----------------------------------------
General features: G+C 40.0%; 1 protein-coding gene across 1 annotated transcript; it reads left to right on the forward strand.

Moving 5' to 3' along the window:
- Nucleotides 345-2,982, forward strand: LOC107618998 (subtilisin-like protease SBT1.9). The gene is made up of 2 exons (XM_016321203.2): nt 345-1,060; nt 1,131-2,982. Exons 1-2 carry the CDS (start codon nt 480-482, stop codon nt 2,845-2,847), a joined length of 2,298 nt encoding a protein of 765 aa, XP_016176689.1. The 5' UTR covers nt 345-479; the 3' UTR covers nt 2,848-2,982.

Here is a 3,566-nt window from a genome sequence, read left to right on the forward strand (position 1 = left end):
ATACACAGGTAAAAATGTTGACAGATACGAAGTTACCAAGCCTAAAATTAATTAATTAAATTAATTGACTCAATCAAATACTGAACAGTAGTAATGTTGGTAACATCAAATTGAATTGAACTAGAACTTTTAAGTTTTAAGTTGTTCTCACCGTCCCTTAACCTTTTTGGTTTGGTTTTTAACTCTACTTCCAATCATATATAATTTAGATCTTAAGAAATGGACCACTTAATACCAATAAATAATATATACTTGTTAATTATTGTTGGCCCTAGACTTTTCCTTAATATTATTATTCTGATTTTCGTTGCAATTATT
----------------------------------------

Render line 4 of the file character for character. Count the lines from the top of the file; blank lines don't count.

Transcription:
Here is a 3,566-nt window from a genome sequence, read left to right on the forward strand (position 1 = left end):